Article by Ms Srividya Gopal, CVA
Chairman, IVAS Advocacy & Engagement Committee and Managing Director & Southeast Asia Valuation Leader, Duff & Phelps
Announced transactions cancelled or renegotiated; companies filing for bankruptcy; businesses taking large impairment losses on their books. Each of these situations requires the management, board of directors and stakeholders to make critical decisions on the valuation of businesses, assets and liabilities.
What are some of the challenges and key considerations for valuation amid market dislocation?
Uncertainties and valuation
Unlike past global crises, the impact of Covid-19 is unique in the extent of uncertainty. Subsequent waves of infections, the reimposition of lockdowns, renewed restrictions to movement, and the uncertainty of finding a vaccine, have invoked any number of scenarios. From a “V”- shaped curve, to a “W”-shaped or even a “VL” or “K” shape, what is fairly certain is that recovery will take some time.
These uncertainties have had a severe impact on the transaction and valuation landscape. In Singapore and the region, the markets have reacted with significant volatility in prices and yields. For private businesses, the volatility in valuation can be reduced to some extent, if the fundamentals are still strong.
While businesses have seen an adverse impact on valuations, this varies according to sector focus and business adaptability. For example, some essential services such as healthcare, food and utilities will be less affected, as compared to the airline, hospitality, leisure and entertainment sectors. Industries, such as financial services and education, can reduce the impact if they are able to adapt faster to the new normal. Technology and telecom, on the other hand, may experience higher demand for their services during the pandemic.
Challenges for valuers, board and stakeholders
The most critical challenge around valuations is the unpredictability of the current scenario. Budget forecasts and projections are difficult because the credibility of the information provided is in doubt. Volatility in the market and disruption have led to new business models being created.
A change in the discount factor alone may not help to account for all the risks of such uncertainties. While time-tested approaches can still be utilised, considerable thought needs to be applied. For example, boards need to consider the risk of post-factor analysis or future litigation.
Commonly used bases of values, such as fair value or market value, do not mean a “fire sale”. They take into account current market conditions, information that is “known and knowable” at the valuation date. Increased uncertainty and risk indicate higher return expectations and therefore, lower asset prices.
Can public companies’ traded share prices be considered as indicative of fair value given the volatility? While prices from orderly transactions cannot be ignored, the weighting applied to that information depends on the purpose of the valuation.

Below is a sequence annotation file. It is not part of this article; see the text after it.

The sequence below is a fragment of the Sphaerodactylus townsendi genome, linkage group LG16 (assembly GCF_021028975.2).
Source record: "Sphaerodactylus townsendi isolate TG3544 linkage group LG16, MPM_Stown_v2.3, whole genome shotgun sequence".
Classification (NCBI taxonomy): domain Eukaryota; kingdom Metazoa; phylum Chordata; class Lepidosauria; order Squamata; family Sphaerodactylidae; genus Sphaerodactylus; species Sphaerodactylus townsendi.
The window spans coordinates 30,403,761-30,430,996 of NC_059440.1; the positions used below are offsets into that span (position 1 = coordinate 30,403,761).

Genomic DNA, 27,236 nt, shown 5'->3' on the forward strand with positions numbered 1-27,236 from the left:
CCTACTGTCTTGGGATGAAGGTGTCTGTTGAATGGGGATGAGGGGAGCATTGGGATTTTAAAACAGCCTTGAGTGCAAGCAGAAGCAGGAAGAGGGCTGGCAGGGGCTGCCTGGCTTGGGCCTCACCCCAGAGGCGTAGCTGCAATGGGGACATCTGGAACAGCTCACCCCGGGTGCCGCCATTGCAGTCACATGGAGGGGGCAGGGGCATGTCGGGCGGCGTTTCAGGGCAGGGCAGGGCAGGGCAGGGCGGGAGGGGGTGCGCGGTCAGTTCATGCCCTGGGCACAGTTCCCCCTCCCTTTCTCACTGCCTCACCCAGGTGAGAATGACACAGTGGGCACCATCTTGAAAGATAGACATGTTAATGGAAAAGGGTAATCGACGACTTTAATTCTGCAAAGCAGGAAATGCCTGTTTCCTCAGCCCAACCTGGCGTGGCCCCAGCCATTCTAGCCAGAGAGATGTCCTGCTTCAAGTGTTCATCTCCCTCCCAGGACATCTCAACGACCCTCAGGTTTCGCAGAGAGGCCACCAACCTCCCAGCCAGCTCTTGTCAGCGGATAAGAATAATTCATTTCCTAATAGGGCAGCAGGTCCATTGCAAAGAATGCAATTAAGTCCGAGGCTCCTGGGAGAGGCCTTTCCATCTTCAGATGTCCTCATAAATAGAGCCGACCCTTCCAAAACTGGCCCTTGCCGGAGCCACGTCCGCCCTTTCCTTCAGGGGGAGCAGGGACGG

For mark-to-market valuations for financial reporting, such weighting could be significant. For transaction purposes, different approaches can be applied, and scenarios can be considered. For goodwill impairment testing, an incomebased (discounted cashflow) “value-in-use” may be used with market capitalisation as a reasonableness check.
Depending on the purpose, there can be specific valuation adjustments for asymmetric information when comparing to market capitalisation or public company market date. In addition, more thought should be applied to transaction multiples on whether they are still relevant on the measurement date.
Directors should also consider how Prospective Financial Information (PFI) can be used in an uncertain environment. While it is difficult to corroborate the PFI, it is nevertheless a critical input in determining valuation assumptions. Developing scenario-based analysis can be considered, thus reducing reliance on alphas in the discount rate. Care should be taken to avoid a double-dip assumption where the PFI is taken on a pessimistic basis along with an alpha added to the standard discount rate.
The International Valuation Standard as well as several other valuation standards and guidelines stress on the known and knowable assumption. This provides valuers with a much-needed focus and could help reduce the risk of future litigation.
Learnings and takeaways
Business cycles are getting shorter, disruptions will continue, and volatility is a given. It is important to accept that valuations will be dynamic in today’s world, and it is critical to use the best information available as on the valuation date without attaching any consideration for post-facto information. The emphasis should be on best practices, governance and transparency rather than a perfect way to predict the future.
“Fair” valuation is here to stay. “Under” or “over” valuation in the name of being conservative is against the fair valuation principle and creates significant risks for stakeholders. Impairment decisions, while difficult, need to be taken whenever there is a trigger rather than waiting till the financial year-end.
Boards may consider engaging valuation professionals who have the experience of dealing with the impact of these aspects on valuation. Thus, it is important to select the appropriate valuation professionals with the right qualification, certification and affiliation to Valuation Professional Organisations who place significant weight on maintaining the quality of the profession, continuous professional development, and adherence to standards and governance.
This article first appeared in the Q1 2021 issue of the SID Directors Bulletin published by the Singapore Institute of Directors.